Minnesota’s Thomas Vanek and North Dakota’s Zach Parise are locks for the rookie team — and likely are battling for the freshman of the year award — leaving a handful of others as choices for the third forward on the team.

    Voters will have to consider Stapleton alongside CC’s Brett Sterling, with CC’s Marty Sertich and Michigan Tech’s Chris Connor also in the mix.

    But Stapleton — known in some circles as “Buster” — helped his cause last weekend. He scored the winning goal at North Dakota on Sunday, breaking a 2-2 tie with 2:01 left. On Saturday, he scored the tying goal early in the third period of a 3-3 draw.

    Sterling was named the national rookie of the month by the Ice Hockey Collegiate Commissioners’ Association this week. The race goes on.

    “It’d be a nice honor for him because I think he deserves it,” UMD coach Scott Sandelin said of Stapleton. “Any time you can come in as a freshman and lead your team in scoring, you should be considered one of the top rookies in the league.”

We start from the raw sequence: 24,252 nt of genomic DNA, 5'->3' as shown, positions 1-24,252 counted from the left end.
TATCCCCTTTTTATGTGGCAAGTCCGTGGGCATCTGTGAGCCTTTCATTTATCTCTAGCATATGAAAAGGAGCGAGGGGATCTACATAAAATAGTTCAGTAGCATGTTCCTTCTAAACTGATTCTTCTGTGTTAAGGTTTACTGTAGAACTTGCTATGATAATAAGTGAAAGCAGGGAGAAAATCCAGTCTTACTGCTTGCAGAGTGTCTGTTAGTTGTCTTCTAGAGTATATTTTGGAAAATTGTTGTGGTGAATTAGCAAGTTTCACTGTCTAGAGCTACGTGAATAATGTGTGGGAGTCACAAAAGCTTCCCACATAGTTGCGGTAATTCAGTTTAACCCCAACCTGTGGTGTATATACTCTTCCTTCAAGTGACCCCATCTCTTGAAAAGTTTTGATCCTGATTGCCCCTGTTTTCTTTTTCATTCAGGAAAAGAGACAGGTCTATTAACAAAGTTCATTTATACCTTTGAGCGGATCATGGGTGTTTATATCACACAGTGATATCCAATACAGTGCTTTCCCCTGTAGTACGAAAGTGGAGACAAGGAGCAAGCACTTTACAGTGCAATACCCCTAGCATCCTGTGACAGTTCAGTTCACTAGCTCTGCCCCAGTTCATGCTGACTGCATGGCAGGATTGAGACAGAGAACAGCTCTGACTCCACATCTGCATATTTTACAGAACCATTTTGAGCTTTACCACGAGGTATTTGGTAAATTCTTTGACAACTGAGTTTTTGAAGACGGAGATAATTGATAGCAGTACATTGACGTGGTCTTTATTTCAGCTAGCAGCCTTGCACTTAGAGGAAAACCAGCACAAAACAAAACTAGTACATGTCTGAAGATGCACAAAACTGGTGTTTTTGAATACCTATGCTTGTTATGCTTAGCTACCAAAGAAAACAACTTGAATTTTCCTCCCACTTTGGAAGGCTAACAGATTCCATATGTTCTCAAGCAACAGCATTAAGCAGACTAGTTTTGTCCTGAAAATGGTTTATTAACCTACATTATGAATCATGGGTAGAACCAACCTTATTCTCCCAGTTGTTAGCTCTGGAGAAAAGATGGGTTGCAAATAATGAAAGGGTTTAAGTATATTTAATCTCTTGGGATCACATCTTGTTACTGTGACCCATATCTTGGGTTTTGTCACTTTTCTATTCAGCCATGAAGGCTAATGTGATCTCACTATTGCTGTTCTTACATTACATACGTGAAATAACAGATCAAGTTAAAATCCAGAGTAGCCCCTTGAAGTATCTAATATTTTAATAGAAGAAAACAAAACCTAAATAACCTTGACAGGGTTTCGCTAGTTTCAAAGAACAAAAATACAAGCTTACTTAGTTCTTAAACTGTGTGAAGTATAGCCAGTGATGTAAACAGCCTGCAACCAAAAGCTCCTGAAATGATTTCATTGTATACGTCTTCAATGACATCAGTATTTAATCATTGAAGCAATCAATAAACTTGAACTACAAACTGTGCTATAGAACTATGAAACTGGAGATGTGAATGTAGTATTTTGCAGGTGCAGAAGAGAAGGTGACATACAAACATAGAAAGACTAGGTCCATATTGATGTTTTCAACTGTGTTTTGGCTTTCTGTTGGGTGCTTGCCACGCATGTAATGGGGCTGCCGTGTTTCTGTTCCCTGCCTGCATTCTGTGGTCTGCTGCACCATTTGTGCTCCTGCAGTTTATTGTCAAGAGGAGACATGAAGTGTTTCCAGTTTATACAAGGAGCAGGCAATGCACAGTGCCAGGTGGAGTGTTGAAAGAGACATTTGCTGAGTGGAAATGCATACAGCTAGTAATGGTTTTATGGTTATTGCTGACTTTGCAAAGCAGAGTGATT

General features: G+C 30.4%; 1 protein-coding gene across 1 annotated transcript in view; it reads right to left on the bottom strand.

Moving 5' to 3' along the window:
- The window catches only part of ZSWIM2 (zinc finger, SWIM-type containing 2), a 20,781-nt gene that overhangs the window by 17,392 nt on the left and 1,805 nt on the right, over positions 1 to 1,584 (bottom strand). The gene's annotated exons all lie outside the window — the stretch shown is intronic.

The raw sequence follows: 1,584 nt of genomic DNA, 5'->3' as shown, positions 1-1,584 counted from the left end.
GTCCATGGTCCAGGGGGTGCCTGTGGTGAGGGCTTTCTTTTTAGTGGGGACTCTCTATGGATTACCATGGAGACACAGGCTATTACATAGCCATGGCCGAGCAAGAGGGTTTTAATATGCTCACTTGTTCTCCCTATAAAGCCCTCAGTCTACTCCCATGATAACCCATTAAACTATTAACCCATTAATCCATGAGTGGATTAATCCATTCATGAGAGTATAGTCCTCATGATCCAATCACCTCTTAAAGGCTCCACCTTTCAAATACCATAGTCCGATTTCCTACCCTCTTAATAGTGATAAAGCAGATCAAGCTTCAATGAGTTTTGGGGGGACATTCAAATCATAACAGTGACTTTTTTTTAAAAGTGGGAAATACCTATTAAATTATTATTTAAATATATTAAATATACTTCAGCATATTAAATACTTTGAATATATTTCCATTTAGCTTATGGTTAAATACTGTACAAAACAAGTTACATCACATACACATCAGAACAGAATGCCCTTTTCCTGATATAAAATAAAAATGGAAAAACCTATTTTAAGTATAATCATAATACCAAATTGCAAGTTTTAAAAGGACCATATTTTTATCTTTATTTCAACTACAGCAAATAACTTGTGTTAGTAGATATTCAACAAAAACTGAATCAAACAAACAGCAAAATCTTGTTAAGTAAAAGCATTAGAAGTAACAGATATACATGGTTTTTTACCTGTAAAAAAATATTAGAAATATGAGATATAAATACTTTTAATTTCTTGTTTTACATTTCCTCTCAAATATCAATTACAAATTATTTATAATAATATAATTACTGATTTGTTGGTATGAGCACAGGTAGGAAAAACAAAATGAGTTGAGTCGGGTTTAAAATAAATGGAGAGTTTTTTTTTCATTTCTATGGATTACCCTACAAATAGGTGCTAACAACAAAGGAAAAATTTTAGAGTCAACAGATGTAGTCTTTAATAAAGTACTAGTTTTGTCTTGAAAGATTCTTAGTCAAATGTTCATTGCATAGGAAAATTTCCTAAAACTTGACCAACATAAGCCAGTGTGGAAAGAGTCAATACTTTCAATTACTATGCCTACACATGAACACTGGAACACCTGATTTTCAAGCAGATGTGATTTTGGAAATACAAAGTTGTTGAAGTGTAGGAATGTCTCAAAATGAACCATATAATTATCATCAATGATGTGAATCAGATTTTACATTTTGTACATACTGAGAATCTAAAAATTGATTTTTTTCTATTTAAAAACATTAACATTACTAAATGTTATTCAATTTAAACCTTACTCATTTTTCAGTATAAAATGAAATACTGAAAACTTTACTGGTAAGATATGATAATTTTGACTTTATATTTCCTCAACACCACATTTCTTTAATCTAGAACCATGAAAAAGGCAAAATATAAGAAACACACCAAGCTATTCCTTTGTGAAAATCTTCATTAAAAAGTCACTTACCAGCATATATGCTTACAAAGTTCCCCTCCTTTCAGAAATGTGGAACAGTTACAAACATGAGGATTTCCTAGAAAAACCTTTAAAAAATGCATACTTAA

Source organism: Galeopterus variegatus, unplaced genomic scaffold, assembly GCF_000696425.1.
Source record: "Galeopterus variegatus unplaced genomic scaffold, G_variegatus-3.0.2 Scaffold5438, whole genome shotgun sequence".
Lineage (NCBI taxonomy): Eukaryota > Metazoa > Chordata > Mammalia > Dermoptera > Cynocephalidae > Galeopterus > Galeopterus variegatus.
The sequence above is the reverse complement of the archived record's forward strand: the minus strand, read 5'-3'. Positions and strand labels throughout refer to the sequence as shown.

Stapleton has 34 points (10 goals, 24 assists), tied for 16th in the league among all players and third among freshmen.

    He has a goal in each of his last three games, but hasn’t had more than a single goal in any game this season. He recorded four points in a 5-3 win over Michigan Tech on Feb. 15.

    “For a freshman to come in and be a team’s leading scorer, … I think it tells you about the ability he has,” Sandelin said. “He’s been very consistent from start to finish. I’ve seen signs of it, but I still think he could take it to another level. I think we’re going to see that, hopefully, down the road — maybe this year but certainly in his upcoming three years. He has the ability to be one of the top forwards in the WCHA down the road.”